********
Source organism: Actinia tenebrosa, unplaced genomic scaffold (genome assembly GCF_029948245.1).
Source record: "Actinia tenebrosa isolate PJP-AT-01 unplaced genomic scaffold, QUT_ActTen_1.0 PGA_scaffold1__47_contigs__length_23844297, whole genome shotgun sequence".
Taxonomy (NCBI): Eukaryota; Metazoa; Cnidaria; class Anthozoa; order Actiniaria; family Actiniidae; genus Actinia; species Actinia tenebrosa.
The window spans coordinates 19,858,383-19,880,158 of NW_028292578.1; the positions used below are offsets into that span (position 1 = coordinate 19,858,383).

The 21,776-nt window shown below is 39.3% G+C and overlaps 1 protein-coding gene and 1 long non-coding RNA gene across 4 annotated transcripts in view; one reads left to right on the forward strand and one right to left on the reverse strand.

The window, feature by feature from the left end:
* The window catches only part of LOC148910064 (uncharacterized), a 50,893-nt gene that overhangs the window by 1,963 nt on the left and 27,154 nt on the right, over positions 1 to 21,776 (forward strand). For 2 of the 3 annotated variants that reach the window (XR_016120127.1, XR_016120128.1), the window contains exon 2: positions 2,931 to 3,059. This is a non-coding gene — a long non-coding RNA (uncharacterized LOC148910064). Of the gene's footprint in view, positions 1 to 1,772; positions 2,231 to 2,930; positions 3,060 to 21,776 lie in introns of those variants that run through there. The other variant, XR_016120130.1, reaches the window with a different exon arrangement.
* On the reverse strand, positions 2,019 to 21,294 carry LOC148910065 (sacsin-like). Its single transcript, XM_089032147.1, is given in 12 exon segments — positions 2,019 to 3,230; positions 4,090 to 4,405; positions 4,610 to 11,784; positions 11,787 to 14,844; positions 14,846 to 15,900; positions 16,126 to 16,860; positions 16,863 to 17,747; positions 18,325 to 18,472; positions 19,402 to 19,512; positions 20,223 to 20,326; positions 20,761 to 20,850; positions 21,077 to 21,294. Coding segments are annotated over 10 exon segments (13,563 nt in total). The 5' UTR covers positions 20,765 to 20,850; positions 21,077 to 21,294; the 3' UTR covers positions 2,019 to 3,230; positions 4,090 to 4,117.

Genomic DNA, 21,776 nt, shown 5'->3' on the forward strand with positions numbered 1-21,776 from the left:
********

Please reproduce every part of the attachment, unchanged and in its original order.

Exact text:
Source organism: Actinia tenebrosa, unplaced genomic scaffold (genome assembly GCF_029948245.1).
Source record: "Actinia tenebrosa isolate PJP-AT-01 unplaced genomic scaffold, QUT_ActTen_1.0 PGA_scaffold1__47_contigs__length_23844297, whole genome shotgun sequence".
Taxonomy (NCBI): Eukaryota; Metazoa; Cnidaria; class Anthozoa; order Actiniaria; family Actiniidae; genus Actinia; species Actinia tenebrosa.
The window spans coordinates 19,858,383-19,880,158 of NW_028292578.1; the positions used below are offsets into that span (position 1 = coordinate 19,858,383).

The 21,776-nt window shown below is 39.3% G+C and overlaps 1 protein-coding gene and 1 long non-coding RNA gene across 4 annotated transcripts in view; one reads left to right on the forward strand and one right to left on the reverse strand.

The window, feature by feature from the left end:
* The window catches only part of LOC148910064 (uncharacterized), a 50,893-nt gene that overhangs the window by 1,963 nt on the left and 27,154 nt on the right, over positions 1 to 21,776 (forward strand). For 2 of the 3 annotated variants that reach the window (XR_016120127.1, XR_016120128.1), the window contains exon 2: positions 2,931 to 3,059. This is a non-coding gene — a long non-coding RNA (uncharacterized LOC148910064). Of the gene's footprint in view, positions 1 to 1,772; positions 2,231 to 2,930; positions 3,060 to 21,776 lie in introns of those variants that run through there. The other variant, XR_016120130.1, reaches the window with a different exon arrangement.
* On the reverse strand, positions 2,019 to 21,294 carry LOC148910065 (sacsin-like). Its single transcript, XM_089032147.1, is given in 12 exon segments — positions 2,019 to 3,230; positions 4,090 to 4,405; positions 4,610 to 11,784; positions 11,787 to 14,844; positions 14,846 to 15,900; positions 16,126 to 16,860; positions 16,863 to 17,747; positions 18,325 to 18,472; positions 19,402 to 19,512; positions 20,223 to 20,326; positions 20,761 to 20,850; positions 21,077 to 21,294. Coding segments are annotated over 10 exon segments (13,563 nt in total). The 5' UTR covers positions 20,765 to 20,850; positions 21,077 to 21,294; the 3' UTR covers positions 2,019 to 3,230; positions 4,090 to 4,117.

Genomic DNA, 21,776 nt, shown 5'->3' on the forward strand with positions numbered 1-21,776 from the left: